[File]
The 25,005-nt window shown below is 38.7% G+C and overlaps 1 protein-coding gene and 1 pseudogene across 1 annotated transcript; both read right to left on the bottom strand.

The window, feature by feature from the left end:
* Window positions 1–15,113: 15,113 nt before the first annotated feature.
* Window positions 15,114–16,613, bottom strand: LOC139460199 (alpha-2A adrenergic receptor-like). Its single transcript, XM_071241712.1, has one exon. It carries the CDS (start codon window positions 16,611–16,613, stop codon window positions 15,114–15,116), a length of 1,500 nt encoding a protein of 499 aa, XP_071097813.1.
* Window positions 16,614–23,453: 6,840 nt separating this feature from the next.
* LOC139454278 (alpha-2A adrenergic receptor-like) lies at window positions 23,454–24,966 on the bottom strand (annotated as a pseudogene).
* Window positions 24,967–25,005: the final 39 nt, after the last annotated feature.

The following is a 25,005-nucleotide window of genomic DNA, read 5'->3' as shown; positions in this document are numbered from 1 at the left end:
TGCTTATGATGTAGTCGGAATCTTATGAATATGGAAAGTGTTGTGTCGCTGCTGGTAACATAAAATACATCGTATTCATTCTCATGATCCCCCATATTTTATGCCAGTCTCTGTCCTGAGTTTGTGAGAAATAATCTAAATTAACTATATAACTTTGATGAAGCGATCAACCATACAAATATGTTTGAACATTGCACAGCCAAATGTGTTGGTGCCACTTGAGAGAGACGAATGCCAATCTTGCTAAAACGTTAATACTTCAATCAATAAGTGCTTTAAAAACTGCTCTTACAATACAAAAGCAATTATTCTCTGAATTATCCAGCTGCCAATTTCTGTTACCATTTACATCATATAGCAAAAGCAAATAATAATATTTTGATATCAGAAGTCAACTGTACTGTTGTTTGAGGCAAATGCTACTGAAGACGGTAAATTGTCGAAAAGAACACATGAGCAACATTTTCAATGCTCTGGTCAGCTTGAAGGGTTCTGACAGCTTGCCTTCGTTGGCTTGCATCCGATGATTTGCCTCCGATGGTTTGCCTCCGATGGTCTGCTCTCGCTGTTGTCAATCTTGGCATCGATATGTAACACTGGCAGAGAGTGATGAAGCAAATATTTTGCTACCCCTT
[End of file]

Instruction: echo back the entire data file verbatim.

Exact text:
The 25,005-nt window shown below is 38.7% G+C and overlaps 1 protein-coding gene and 1 pseudogene across 1 annotated transcript; both read right to left on the bottom strand.

The window, feature by feature from the left end:
* Window positions 1–15,113: 15,113 nt before the first annotated feature.
* Window positions 15,114–16,613, bottom strand: LOC139460199 (alpha-2A adrenergic receptor-like). Its single transcript, XM_071241712.1, has one exon. It carries the CDS (start codon window positions 16,611–16,613, stop codon window positions 15,114–15,116), a length of 1,500 nt encoding a protein of 499 aa, XP_071097813.1.
* Window positions 16,614–23,453: 6,840 nt separating this feature from the next.
* LOC139454278 (alpha-2A adrenergic receptor-like) lies at window positions 23,454–24,966 on the bottom strand (annotated as a pseudogene).
* Window positions 24,967–25,005: the final 39 nt, after the last annotated feature.

The following is a 25,005-nucleotide window of genomic DNA, read 5'->3' as shown; positions in this document are numbered from 1 at the left end:
TGCTTATGATGTAGTCGGAATCTTATGAATATGGAAAGTGTTGTGTCGCTGCTGGTAACATAAAATACATCGTATTCATTCTCATGATCCCCCATATTTTATGCCAGTCTCTGTCCTGAGTTTGTGAGAAATAATCTAAATTAACTATATAACTTTGATGAAGCGATCAACCATACAAATATGTTTGAACATTGCACAGCCAAATGTGTTGGTGCCACTTGAGAGAGACGAATGCCAATCTTGCTAAAACGTTAATACTTCAATCAATAAGTGCTTTAAAAACTGCTCTTACAATACAAAAGCAATTATTCTCTGAATTATCCAGCTGCCAATTTCTGTTACCATTTACATCATATAGCAAAAGCAAATAATAATATTTTGATATCAGAAGTCAACTGTACTGTTGTTTGAGGCAAATGCTACTGAAGACGGTAAATTGTCGAAAAGAACACATGAGCAACATTTTCAATGCTCTGGTCAGCTTGAAGGGTTCTGACAGCTTGCCTTCGTTGGCTTGCATCCGATGATTTGCCTCCGATGGTTTGCCTCCGATGGTCTGCTCTCGCTGTTGTCAATCTTGGCATCGATATGTAACACTGGCAGAGAGTGATGAAGCAAATATTTTGCTACCCCTT